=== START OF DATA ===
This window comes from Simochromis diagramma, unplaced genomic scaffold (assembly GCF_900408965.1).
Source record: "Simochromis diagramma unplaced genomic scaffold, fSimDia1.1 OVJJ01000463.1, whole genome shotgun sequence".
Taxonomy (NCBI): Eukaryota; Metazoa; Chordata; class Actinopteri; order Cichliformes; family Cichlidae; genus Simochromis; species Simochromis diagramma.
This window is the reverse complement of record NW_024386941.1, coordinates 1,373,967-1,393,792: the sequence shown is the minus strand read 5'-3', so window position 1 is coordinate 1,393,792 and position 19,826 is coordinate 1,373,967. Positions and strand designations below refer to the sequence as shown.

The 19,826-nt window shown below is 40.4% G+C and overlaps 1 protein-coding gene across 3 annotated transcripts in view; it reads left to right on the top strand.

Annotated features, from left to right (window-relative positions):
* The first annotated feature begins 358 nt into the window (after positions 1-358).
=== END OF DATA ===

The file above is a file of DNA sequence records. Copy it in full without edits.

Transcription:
This window comes from Simochromis diagramma, unplaced genomic scaffold (assembly GCF_900408965.1).
Source record: "Simochromis diagramma unplaced genomic scaffold, fSimDia1.1 OVJJ01000463.1, whole genome shotgun sequence".
Taxonomy (NCBI): Eukaryota; Metazoa; Chordata; class Actinopteri; order Cichliformes; family Cichlidae; genus Simochromis; species Simochromis diagramma.
This window is the reverse complement of record NW_024386941.1, coordinates 1,373,967-1,393,792: the sequence shown is the minus strand read 5'-3', so window position 1 is coordinate 1,393,792 and position 19,826 is coordinate 1,373,967. Positions and strand designations below refer to the sequence as shown.

The 19,826-nt window shown below is 40.4% G+C and overlaps 1 protein-coding gene across 3 annotated transcripts in view; it reads left to right on the top strand.

Annotated features, from left to right (window-relative positions):
* The first annotated feature begins 358 nt into the window (after positions 1-358).